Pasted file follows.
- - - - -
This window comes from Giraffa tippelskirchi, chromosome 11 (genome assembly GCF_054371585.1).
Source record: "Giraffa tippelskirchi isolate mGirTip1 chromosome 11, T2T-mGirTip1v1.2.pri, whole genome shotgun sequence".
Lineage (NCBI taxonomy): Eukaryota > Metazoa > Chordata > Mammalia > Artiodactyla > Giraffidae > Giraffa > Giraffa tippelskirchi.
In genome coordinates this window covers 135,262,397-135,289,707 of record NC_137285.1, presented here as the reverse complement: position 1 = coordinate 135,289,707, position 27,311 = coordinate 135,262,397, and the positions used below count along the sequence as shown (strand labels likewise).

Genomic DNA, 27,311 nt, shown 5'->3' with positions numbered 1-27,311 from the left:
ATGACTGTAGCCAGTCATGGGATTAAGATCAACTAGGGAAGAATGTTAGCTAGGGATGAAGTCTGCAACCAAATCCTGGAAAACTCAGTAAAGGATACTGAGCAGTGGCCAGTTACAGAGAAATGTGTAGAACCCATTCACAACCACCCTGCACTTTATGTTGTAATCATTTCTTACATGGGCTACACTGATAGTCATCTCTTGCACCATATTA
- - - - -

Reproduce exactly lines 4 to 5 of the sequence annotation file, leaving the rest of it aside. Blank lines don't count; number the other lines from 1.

In genome coordinates this window covers 135,262,397-135,289,707 of record NC_137285.1, presented here as the reverse complement: position 1 = coordinate 135,289,707, position 27,311 = coordinate 135,262,397, and the positions used below count along the sequence as shown (strand labels likewise).

Genomic DNA, 27,311 nt, shown 5'->3' with positions numbered 1-27,311 from the left: